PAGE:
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03-06-2020 | Original Article | Uitgave 5/2020 Open Access

Perspectives on Medical Education 5/2020

Evaluating the reliability of gestalt quality ratings of medical education podcasts: A METRIQ study

Perspectives on Medical Education > Uitgave 5/2020
Jason M. Woods, Teresa M. Chan, Damian Roland, Jeff Riddell, Andrew Tagg, Brent Thoma
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Electronic supplementary material

The online version of this article (https://​doi.​org/​10.​1007/​s40037-020-00589-x) contains supplementary material, which is available to authorized users.


Open educational resources such as blogs and podcasts are increasingly prevalent in emergency medicine [ 1]. A drastic increase in their availability [ 1] and use [ 2] has coincided with the rise of concerns regarding their quality [ 3, 4]. Podcasts are commonly utilized by emergency medicine residents in the United States [ 5], Canada [ 2], the United Kingdom, and Australia [ 6] and have been shown to affect clinical decision making in some settings [ 5]. Despite their potential impact on patient care, we are unaware of any studies which formally investigate their quality.
Studies have found the assessment of the quality of online resources to be difficult [ 711]. Resources have been developed to assist trainees and clinicians to assess the quality of blog posts [ 7, 1214] but podcast listeners have had to rely upon their own gestalt to evaluate the quality of these resources. As the reliability of gestalt is limited by each individual’s unique experience and learning needs [ 15, 16], the effectiveness of this approach is unclear.
We hypothesized that, like the gestalt evaluation of blog post quality [ 8, 12], clinicians will have broadly discrepant perspectives on the quality of individual podcasts. To test this hypothesis, we recruited an international, multidisciplinary sample of emergency clinicians to rate the quality of podcasts. If we are correct, our findings would provide empirical evidence to support concerns regarding users’ ability to distinguish between high- and low-quality podcasts and suggest the need to develop of podcast-specific evaluation tools.


This study was deemed exempt from ethical review (Research Ethics Board, University of Saskatchewan, BEH 17-170). This work was carried out in accordance with the Declaration of Helsinki ( http://​www.​wma.​net/​en/​30publications/​10policies/​b3), including, but not limited to, there being no potential harm to participants, the anonymity of participants was guaranteed with regards to the results, and informed consent of participants was obtained.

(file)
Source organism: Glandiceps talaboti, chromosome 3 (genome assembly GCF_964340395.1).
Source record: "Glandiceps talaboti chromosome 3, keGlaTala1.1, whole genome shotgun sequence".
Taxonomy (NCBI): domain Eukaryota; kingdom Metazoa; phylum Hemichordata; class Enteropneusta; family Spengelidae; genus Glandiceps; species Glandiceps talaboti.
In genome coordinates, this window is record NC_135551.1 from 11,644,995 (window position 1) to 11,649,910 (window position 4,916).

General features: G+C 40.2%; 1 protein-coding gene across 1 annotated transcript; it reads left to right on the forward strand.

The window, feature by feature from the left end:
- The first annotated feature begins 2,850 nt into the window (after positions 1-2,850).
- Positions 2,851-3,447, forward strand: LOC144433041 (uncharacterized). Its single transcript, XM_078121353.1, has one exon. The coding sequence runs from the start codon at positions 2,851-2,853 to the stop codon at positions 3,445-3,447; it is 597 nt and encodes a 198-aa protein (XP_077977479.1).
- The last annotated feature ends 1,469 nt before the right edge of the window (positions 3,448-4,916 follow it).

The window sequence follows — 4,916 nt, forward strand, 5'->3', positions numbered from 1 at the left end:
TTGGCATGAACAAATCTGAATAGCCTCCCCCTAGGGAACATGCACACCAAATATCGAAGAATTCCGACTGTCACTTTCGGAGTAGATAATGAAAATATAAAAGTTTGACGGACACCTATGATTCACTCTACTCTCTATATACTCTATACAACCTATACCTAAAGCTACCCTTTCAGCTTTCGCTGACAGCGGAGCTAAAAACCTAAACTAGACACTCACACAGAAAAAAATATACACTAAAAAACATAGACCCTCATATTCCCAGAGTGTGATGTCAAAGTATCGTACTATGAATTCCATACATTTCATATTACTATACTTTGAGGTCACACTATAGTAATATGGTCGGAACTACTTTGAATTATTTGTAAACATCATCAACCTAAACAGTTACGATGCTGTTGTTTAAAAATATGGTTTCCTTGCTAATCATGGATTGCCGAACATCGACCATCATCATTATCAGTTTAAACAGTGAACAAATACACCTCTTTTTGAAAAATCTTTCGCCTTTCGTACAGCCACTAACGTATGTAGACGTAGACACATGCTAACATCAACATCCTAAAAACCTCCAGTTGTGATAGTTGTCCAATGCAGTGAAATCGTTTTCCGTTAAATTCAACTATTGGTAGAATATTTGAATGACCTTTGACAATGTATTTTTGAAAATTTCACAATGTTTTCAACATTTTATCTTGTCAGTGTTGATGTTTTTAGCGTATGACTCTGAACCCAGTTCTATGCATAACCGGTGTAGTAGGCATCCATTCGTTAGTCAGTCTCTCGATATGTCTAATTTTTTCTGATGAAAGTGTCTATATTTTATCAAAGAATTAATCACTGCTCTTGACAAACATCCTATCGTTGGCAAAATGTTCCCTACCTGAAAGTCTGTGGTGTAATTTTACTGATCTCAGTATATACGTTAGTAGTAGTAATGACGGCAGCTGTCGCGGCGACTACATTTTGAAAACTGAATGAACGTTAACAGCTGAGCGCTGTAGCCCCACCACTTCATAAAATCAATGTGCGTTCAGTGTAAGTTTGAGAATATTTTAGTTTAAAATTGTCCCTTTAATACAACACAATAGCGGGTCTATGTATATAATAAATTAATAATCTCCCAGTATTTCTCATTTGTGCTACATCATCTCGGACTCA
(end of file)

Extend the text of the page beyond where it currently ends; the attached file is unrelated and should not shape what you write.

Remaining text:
Participant recruitment and retention

We recruited participants using the METRIQ study method [ 17] as described in greater detail elsewhere [ 18]. As the goal of this study was to obtain a representative sample of the virtual community of practice that concerns itself with medical education podcasts, we intentionally utilized an open process for participant recruitment. Communities of practice are made up of people who “share a common interest in a topic, and who deepen their knowledge and expertise by interacting on an ongoing basis” [ 19]. Dubé et al. further delineated the term virtual communities of practice to indicate the same shared features but where the primary interaction is in a virtual environment [ 20]. Our international authorship team promoted study participation by reaching out to their personal networks via email and their online community of practice via Facebook, Twitter, and WhatsApp. We also sent collaborators from the METRIQ blog study a recruitment email. Investigators from Canada, the United States, the United Kingdom, Australia, and South Africa conducted the study which aimed to recruit an international study population. We did not specify any particular level of expertise in either podcast listening or evaluation of medical education materials. We did this intentionally to recruit a sample representative of the general medical education podcasts listenership, rather than to recruit a cohort of content experts.
We directed potential participants to https://​METRIQstudy.​org where they completed an intake form. Potential participants received a link to an initial survey within 24 h of completing the intake form. After it was completed [ 18], participants were directed to a series of eight podcasts and asked to respond to a brief survey after listening to each. We sent participants up to four reminders to complete each survey that were spaced out by 1–2 weeks. Participants who completed all surveys were included in the analyses and recognized as contributors to the METRIQ podcast study.

Survey design and podcast selection